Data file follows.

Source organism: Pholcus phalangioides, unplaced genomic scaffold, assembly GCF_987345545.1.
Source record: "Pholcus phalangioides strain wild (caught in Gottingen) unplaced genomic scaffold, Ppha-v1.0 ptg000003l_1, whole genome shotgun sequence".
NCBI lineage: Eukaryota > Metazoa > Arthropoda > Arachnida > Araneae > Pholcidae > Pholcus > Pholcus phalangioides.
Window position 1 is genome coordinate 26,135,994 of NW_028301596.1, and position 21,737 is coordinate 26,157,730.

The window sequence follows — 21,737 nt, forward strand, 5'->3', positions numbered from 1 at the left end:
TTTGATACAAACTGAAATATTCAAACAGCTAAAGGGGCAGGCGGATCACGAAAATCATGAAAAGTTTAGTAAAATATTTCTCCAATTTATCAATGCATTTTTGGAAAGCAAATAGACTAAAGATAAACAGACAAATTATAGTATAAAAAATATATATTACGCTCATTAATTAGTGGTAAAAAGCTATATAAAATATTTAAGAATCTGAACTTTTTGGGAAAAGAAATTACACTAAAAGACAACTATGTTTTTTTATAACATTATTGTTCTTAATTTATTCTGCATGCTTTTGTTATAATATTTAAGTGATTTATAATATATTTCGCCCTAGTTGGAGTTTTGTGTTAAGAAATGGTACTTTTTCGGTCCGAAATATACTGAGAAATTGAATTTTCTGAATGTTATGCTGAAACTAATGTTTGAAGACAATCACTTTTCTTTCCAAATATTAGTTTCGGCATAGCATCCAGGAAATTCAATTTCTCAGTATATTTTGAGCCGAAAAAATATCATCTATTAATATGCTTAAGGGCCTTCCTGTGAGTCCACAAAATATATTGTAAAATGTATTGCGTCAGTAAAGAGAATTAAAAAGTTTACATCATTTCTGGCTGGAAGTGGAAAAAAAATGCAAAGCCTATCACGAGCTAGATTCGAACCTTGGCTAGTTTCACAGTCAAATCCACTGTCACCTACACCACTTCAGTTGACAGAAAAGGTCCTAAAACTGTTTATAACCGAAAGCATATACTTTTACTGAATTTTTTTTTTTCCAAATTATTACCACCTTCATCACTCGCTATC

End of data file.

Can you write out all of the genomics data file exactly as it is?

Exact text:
Source organism: Pholcus phalangioides, unplaced genomic scaffold, assembly GCF_987345545.1.
Source record: "Pholcus phalangioides strain wild (caught in Gottingen) unplaced genomic scaffold, Ppha-v1.0 ptg000003l_1, whole genome shotgun sequence".
NCBI lineage: Eukaryota > Metazoa > Arthropoda > Arachnida > Araneae > Pholcidae > Pholcus > Pholcus phalangioides.
Window position 1 is genome coordinate 26,135,994 of NW_028301596.1, and position 21,737 is coordinate 26,157,730.

The window sequence follows — 21,737 nt, forward strand, 5'->3', positions numbered from 1 at the left end:
TTTGATACAAACTGAAATATTCAAACAGCTAAAGGGGCAGGCGGATCACGAAAATCATGAAAAGTTTAGTAAAATATTTCTCCAATTTATCAATGCATTTTTGGAAAGCAAATAGACTAAAGATAAACAGACAAATTATAGTATAAAAAATATATATTACGCTCATTAATTAGTGGTAAAAAGCTATATAAAATATTTAAGAATCTGAACTTTTTGGGAAAAGAAATTACACTAAAAGACAACTATGTTTTTTTATAACATTATTGTTCTTAATTTATTCTGCATGCTTTTGTTATAATATTTAAGTGATTTATAATATATTTCGCCCTAGTTGGAGTTTTGTGTTAAGAAATGGTACTTTTTCGGTCCGAAATATACTGAGAAATTGAATTTTCTGAATGTTATGCTGAAACTAATGTTTGAAGACAATCACTTTTCTTTCCAAATATTAGTTTCGGCATAGCATCCAGGAAATTCAATTTCTCAGTATATTTTGAGCCGAAAAAATATCATCTATTAATATGCTTAAGGGCCTTCCTGTGAGTCCACAAAATATATTGTAAAATGTATTGCGTCAGTAAAGAGAATTAAAAAGTTTACATCATTTCTGGCTGGAAGTGGAAAAAAAATGCAAAGCCTATCACGAGCTAGATTCGAACCTTGGCTAGTTTCACAGTCAAATCCACTGTCACCTACACCACTTCAGTTGACAGAAAAGGTCCTAAAACTGTTTATAACCGAAAGCATATACTTTTACTGAATTTTTTTTTTTCCAAATTATTACCACCTTCATCACTCGCTATC